Ornis Hungarica. vol.26(2). (2018) p.201-221.
Onset of natal dispersal in Peregrine Falcon from Mediterranean islands (Italy)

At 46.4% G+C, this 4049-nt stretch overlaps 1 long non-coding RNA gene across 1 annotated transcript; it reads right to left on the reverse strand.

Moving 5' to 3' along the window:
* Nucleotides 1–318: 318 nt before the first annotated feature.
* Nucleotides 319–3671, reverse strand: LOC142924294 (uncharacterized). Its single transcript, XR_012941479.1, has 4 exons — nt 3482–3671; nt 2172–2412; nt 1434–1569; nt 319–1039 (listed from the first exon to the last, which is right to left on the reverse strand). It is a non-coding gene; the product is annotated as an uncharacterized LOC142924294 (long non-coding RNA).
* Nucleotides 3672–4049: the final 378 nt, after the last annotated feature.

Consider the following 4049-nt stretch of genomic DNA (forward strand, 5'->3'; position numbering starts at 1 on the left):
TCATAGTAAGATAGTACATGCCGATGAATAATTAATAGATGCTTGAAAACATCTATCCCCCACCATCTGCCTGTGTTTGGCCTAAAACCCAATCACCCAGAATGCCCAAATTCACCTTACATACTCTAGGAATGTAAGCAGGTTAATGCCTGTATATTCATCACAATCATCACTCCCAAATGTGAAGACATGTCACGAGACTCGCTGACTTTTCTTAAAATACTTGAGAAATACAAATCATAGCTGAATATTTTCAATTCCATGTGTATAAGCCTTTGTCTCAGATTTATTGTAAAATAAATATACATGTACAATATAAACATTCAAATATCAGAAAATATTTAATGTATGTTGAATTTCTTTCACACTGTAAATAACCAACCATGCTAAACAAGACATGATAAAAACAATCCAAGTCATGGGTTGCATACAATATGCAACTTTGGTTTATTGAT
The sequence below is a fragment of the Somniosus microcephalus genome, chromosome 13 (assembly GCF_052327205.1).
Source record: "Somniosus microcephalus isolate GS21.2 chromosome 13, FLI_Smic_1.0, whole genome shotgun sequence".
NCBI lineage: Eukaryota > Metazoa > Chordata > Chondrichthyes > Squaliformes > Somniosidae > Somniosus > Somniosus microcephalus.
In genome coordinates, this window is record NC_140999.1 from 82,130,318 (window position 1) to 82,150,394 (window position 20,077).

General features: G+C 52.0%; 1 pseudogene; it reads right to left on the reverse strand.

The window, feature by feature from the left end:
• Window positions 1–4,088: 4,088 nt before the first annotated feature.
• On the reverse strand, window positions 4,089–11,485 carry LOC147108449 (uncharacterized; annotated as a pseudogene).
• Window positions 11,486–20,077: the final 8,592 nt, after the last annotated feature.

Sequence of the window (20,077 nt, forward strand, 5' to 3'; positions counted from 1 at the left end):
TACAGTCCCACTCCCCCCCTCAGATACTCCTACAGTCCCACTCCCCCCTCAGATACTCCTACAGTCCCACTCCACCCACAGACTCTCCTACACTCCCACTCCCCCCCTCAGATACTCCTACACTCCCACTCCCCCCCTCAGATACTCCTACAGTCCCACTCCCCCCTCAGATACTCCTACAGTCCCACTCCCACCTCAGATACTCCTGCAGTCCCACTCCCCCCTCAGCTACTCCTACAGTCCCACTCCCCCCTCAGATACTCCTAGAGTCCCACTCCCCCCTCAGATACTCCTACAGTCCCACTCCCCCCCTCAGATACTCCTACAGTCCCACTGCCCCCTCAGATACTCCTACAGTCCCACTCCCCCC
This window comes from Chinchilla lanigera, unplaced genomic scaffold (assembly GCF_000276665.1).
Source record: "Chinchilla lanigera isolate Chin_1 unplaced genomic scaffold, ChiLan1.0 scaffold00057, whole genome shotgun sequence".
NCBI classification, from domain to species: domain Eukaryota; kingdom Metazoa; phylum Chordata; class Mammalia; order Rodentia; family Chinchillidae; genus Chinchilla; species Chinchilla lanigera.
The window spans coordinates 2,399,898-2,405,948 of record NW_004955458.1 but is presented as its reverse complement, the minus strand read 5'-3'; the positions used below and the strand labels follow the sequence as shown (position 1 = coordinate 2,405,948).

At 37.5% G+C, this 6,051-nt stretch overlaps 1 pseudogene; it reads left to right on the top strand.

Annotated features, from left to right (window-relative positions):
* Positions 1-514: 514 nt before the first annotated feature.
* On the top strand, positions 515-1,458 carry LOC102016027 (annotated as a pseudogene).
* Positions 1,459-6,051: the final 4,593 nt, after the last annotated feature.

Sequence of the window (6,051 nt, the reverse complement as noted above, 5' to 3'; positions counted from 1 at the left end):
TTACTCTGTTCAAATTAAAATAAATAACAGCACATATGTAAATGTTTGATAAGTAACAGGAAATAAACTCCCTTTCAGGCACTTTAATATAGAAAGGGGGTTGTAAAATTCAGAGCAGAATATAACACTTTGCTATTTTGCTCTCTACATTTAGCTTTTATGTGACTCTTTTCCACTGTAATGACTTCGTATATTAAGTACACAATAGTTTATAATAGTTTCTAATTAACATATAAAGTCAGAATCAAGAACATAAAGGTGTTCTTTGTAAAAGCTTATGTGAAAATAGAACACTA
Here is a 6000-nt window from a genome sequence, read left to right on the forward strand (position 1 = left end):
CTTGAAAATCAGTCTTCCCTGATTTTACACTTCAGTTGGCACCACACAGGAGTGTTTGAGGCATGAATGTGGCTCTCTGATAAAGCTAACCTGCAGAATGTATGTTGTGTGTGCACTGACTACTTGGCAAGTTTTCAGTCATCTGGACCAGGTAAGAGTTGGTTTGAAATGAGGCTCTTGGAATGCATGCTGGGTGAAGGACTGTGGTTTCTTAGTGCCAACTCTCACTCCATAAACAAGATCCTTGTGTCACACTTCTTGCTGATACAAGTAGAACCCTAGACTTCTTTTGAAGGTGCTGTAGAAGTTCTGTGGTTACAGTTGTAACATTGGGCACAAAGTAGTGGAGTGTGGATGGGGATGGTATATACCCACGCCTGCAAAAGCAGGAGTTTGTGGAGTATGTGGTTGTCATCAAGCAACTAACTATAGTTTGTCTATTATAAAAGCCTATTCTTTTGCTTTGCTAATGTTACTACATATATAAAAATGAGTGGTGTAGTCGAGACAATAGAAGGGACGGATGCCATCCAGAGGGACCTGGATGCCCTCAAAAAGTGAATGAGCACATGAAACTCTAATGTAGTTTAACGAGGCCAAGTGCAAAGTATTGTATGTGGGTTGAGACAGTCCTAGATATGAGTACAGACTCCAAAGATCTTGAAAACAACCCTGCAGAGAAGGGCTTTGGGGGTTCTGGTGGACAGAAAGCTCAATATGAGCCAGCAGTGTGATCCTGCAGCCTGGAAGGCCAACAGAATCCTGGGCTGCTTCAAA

Basic information on natal dispersal of Peregrine Falcons is virtually lacking in Europe, despite increased attention on this species, and the sensitivity of this stage in the Peregrines’ life history. In this study, we collected satellite telemetry data during the onset of natal dispersal of 19 Peregrine Falcons tagged in Sicily and the Aeolian archipelago (Italy). We divided the onset of dispersal into the following 3 periods: post-fledging dependence period (PFDP), wandering, and wintering. PFDP lasted on average 47±16 days, during which young peregrines moved very little (0.167 km), and explored small areas (0.226 km2) far from the nest cliff, and showed no sex differences. The wandering phase was highly individualistic, with median net displacements of 23.97 km. Both PFDP and wandering bearings were oriented towards NNE-ESE. Only five individuals went sporadically outside the island borders. During their first winter, Peregrines had a mean home range of 135.65±82.31 km2 spatially scattered across Sicily and mainly composed of open habitats, like cereal steppes, arboreal crops and agri-mosaics. Individuals had a dissimilar assortment in habitat composition, however the urban habitat was the most selected and the woodland the least. At night, during both wandering and wintering phases Peregrines used rocks, cliffs and electricity pylons in frequencies not statistically different between sex, phase and type of roost. Only two individuals had significant use of pylons and one of rocks. The multifaceted framework of Peregrine Falcon’s natal dispersal was described here for the first time in a Mediterranean population.